Great Jazz Great Clarinets

Upbeat recently reissued a collection originally put out by Big Bill Bissonnette’s Jazz Crusade label that was titled Rare Cuts – Well Done, Volume 8. Featured are three classic clarinetists captured in the 1950s: Albert Nicholas, Edmond Hall, and George Lewis. Their performances are quite rewarding although this set has the caveat that two of the three sessions are not quite complete.

Albert Nicholas (1900-73) was one of the great New Orleans clarinetists to emerge during the 1920s. But because he led few sessions in the U.S. and spent the second half of his life living and performing in Europe, he tends to be underrated if not totally overlooked. Five of the six recordings that he made with an orchestra led by clarinetist Andre Rewellotty (the personnel is unidentified) on Nov. 28, 1953 lead off this CD. Nicholas’ attractive tone, excellent technique and hot ideas are very much in evidence on such numbers as “Deep River,” “I’m Confessin’,” and “Sensation.”

Red Wood Coast

The playing of Edmond Hall (1901-67) could easily cut through a big band. Few clarinetists had as passionate a sound. Seven of the nine numbers that originated as a pair of radio broadcasts from San Francisco’s Hangover Club match Hall with the masterful stride pianist Ralph Sutton, bassist Walter Page, and drummer Charlie Lodice. Performed in 1954 shortly before Hall joined the Louis Armstrong All-Stars, the clarinetist is heard in prime form during frequently exciting versions of such numbers as “Oh Baby,” “I’ve Found A New Baby,” and “St. Louis Blues.”

Although his playing was always distinctive, George Lewis (1900-68) could be a bit erratic. The very popular New Orleans clarinetist tended to play at the level of his trumpeters. He sounded brilliant next to someone like Henry “Red” Allen but, when Kid Howard (his regular trumpeter of the 1950s) was having an off day, Lewis did too. However Lewis is in excellent form on his two sessions with banjoist Dick Oxtot’s Traditional Jazz Quartet of 1956-57.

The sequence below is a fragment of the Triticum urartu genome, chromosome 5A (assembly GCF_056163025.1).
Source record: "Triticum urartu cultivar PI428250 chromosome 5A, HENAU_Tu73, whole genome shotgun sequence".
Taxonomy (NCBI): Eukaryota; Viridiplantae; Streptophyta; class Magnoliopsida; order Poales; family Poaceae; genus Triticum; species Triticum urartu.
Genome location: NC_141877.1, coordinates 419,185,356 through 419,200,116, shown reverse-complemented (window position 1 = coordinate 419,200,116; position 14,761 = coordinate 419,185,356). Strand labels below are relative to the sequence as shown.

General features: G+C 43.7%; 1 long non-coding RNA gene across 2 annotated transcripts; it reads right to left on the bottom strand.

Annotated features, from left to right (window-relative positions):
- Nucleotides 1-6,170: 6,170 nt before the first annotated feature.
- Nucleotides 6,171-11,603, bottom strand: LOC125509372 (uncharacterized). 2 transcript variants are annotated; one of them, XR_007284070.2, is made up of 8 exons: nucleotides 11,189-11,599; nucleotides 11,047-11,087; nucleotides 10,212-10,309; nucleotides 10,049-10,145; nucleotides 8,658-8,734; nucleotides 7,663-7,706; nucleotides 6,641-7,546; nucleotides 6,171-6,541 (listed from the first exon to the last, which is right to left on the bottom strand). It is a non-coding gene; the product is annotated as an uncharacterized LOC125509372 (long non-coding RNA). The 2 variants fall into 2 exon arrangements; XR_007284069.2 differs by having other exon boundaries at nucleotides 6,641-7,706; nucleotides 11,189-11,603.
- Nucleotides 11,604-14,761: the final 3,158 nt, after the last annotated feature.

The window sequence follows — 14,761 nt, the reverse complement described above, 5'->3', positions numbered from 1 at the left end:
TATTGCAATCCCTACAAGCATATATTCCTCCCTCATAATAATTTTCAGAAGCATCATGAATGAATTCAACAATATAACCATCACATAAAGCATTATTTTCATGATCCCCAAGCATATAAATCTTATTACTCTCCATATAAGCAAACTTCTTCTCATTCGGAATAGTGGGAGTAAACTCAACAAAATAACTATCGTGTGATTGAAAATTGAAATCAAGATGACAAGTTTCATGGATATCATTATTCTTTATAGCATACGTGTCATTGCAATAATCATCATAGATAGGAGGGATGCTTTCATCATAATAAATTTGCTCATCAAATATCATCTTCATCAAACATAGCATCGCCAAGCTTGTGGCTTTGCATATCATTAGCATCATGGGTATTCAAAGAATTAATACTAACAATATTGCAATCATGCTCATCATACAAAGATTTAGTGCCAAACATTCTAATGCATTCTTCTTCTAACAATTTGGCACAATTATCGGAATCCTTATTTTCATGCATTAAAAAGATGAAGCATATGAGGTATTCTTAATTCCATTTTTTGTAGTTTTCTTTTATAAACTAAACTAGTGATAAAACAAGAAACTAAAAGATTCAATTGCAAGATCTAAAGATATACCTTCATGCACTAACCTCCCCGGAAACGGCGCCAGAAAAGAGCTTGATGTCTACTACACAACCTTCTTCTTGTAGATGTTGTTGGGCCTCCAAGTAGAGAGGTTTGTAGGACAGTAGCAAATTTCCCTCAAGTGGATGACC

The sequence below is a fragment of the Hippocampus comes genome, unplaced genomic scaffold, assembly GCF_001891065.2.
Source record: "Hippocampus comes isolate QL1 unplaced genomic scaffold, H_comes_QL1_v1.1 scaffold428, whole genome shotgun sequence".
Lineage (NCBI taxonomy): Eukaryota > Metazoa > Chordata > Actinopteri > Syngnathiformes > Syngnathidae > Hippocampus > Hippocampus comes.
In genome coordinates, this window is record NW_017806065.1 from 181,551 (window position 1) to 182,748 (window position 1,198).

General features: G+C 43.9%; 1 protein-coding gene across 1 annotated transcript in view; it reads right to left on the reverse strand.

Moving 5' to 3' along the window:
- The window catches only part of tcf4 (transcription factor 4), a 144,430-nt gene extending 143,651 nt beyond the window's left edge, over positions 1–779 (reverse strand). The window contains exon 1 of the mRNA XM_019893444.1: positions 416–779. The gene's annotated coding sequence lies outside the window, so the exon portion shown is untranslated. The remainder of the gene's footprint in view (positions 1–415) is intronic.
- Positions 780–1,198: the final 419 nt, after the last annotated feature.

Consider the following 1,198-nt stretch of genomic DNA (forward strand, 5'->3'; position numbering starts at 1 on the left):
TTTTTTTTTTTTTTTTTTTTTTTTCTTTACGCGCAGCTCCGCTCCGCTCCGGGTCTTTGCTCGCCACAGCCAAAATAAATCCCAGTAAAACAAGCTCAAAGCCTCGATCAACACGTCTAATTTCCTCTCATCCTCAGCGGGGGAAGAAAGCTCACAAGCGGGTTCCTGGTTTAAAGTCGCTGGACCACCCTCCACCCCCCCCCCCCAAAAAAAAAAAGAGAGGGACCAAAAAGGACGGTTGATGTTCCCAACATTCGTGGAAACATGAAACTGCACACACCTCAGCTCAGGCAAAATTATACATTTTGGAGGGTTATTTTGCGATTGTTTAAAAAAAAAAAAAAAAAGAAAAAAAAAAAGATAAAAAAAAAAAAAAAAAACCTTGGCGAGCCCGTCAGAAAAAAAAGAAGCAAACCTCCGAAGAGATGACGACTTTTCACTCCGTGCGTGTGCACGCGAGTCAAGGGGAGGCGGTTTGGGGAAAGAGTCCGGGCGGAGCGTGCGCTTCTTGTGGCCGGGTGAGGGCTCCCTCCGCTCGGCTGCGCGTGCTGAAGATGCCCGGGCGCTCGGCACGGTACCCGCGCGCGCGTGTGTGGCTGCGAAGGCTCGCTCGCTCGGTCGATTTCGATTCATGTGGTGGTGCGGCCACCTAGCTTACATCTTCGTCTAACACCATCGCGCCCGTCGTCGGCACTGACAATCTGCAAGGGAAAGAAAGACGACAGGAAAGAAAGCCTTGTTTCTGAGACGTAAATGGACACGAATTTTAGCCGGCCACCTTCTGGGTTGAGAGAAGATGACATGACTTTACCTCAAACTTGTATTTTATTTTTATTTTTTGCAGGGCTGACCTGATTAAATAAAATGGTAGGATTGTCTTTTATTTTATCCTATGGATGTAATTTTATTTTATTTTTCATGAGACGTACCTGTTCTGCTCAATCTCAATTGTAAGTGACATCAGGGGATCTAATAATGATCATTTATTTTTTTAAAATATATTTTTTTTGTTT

Teamed with cornetist P.T. “Pete” Stanton (a fine San Francisco-based player who deserves to be remembered), Oxtot, and bassist Lelias Sharpton, the clarinetist excels in this setting. He has opportunities to play songs that were not in his repertoire including “Smiles,” “’Til We Meet Again,” and “Should I Reveal.” In addition, two numbers (“The Glory Of Love” and “Good Morning Blues”) feature the still-active and quite compatible singer Barbara Dane.

Hot Jazz Jubile

Great Jazz Great Clarinets lives up to its name.

Great Jazz Great Clarinets
Upbeat URCD 335

Scott Yanow

Since 1975 Scott Yanow has been a regular reviewer of albums in many jazz styles. He has written for many jazz and arts magazines, including JazzTimes, Jazziz, Down Beat, Cadence, CODA, and the Los Angeles Jazz Scene, and was the jazz editor for Record Review. He has written an in-depth biography on Dizzy Gillespie for He has authored 11 books on jazz, over 900 liner notes for CDs and over 20,000 reviews of jazz recordings.

Yanow was a contributor to and co-editor of the third edition of the All Music Guide to Jazz. He continues to write for Downbeat, Jazziz, the Los Angeles Jazz Scene, the Jazz Rag, the New York City Jazz Record and other publications.

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